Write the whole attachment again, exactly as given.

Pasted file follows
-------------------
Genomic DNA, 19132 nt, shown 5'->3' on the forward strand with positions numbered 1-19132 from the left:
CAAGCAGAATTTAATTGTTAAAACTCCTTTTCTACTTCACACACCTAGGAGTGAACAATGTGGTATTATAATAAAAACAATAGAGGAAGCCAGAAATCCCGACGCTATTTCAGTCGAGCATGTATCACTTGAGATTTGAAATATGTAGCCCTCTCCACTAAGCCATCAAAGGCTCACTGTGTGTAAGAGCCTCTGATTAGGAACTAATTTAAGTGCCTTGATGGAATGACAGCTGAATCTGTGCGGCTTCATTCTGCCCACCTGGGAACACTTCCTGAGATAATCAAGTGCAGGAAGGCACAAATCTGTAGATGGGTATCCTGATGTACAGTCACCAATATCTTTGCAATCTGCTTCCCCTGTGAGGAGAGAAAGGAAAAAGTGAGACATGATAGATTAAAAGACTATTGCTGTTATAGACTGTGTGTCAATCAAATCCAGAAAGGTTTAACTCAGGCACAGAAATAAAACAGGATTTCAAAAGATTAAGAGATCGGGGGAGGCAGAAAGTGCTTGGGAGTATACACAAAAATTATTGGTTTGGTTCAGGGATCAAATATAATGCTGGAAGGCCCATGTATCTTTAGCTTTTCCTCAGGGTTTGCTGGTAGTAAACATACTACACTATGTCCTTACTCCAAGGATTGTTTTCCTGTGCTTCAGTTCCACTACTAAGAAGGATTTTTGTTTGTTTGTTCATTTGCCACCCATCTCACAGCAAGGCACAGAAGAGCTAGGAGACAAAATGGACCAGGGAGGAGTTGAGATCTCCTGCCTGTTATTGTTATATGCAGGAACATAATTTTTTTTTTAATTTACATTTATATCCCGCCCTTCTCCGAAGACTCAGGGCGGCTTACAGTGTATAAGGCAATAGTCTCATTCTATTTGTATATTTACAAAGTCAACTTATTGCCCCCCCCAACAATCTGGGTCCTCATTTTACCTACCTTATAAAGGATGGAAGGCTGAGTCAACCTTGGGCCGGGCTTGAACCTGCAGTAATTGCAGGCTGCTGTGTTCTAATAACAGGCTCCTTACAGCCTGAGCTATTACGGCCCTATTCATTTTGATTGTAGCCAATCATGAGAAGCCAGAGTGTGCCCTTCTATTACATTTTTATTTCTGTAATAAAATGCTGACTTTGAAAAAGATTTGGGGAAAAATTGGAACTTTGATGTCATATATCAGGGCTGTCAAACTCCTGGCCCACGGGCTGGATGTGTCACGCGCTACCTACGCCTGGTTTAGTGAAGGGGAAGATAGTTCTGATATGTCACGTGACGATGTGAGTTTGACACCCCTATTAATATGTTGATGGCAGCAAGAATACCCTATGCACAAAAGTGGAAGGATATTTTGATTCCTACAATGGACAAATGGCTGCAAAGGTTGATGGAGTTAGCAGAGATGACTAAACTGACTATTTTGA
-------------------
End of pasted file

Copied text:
Genomic DNA, 19132 nt, shown 5'->3' on the forward strand with positions numbered 1-19132 from the left:
CAAGCAGAATTTAATTGTTAAAACTCCTTTTCTACTTCACACACCTAGGAGTGAACAATGTGGTATTATAATAAAAACAATAGAGGAAGCCAGAAATCCCGACGCTATTTCAGTCGAGCATGTATCACTTGAGATTTGAAATATGTAGCCCTCTCCACTAAGCCATCAAAGGCTCACTGTGTGTAAGAGCCTCTGATTAGGAACTAATTTAAGTGCCTTGATGGAATGACAGCTGAATCTGTGCGGCTTCATTCTGCCCACCTGGGAACACTTCCTGAGATAATCAAGTGCAGGAAGGCACAAATCTGTAGATGGGTATCCTGATGTACAGTCACCAATATCTTTGCAATCTGCTTCCCCTGTGAGGAGAGAAAGGAAAAAGTGAGACATGATAGATTAAAAGACTATTGCTGTTATAGACTGTGTGTCAATCAAATCCAGAAAGGTTTAACTCAGGCACAGAAATAAAACAGGATTTCAAAAGATTAAGAGATCGGGGGAGGCAGAAAGTGCTTGGGAGTATACACAAAAATTATTGGTTTGGTTCAGGGATCAAATATAATGCTGGAAGGCCCATGTATCTTTAGCTTTTCCTCAGGGTTTGCTGGTAGTAAACATACTACACTATGTCCTTACTCCAAGGATTGTTTTCCTGTGCTTCAGTTCCACTACTAAGAAGGATTTTTGTTTGTTTGTTCATTTGCCACCCATCTCACAGCAAGGCACAGAAGAGCTAGGAGACAAAATGGACCAGGGAGGAGTTGAGATCTCCTGCCTGTTATTGTTATATGCAGGAACATAATTTTTTTTTTAATTTACATTTATATCCCGCCCTTCTCCGAAGACTCAGGGCGGCTTACAGTGTATAAGGCAATAGTCTCATTCTATTTGTATATTTACAAAGTCAACTTATTGCCCCCCCCAACAATCTGGGTCCTCATTTTACCTACCTTATAAAGGATGGAAGGCTGAGTCAACCTTGGGCCGGGCTTGAACCTGCAGTAATTGCAGGCTGCTGTGTTCTAATAACAGGCTCCTTACAGCCTGAGCTATTACGGCCCTATTCATTTTGATTGTAGCCAATCATGAGAAGCCAGAGTGTGCCCTTCTATTACATTTTTATTTCTGTAATAAAATGCTGACTTTGAAAAAGATTTGGGGAAAAATTGGAACTTTGATGTCATATATCAGGGCTGTCAAACTCCTGGCCCACGGGCTGGATGTGTCACGCGCTACCTACGCCTGGTTTAGTGAAGGGGAAGATAGTTCTGATATGTCACGTGACGATGTGAGTTTGACACCCCTATTAATATGTTGATGGCAGCAAGAATACCCTATGCACAAAAGTGGAAGGATATTTTGATTCCTACAATGGACAAATGGCTGCAAAGGTTGATGGAGTTAGCAGAGATGACTAAACTGACTATTTTGA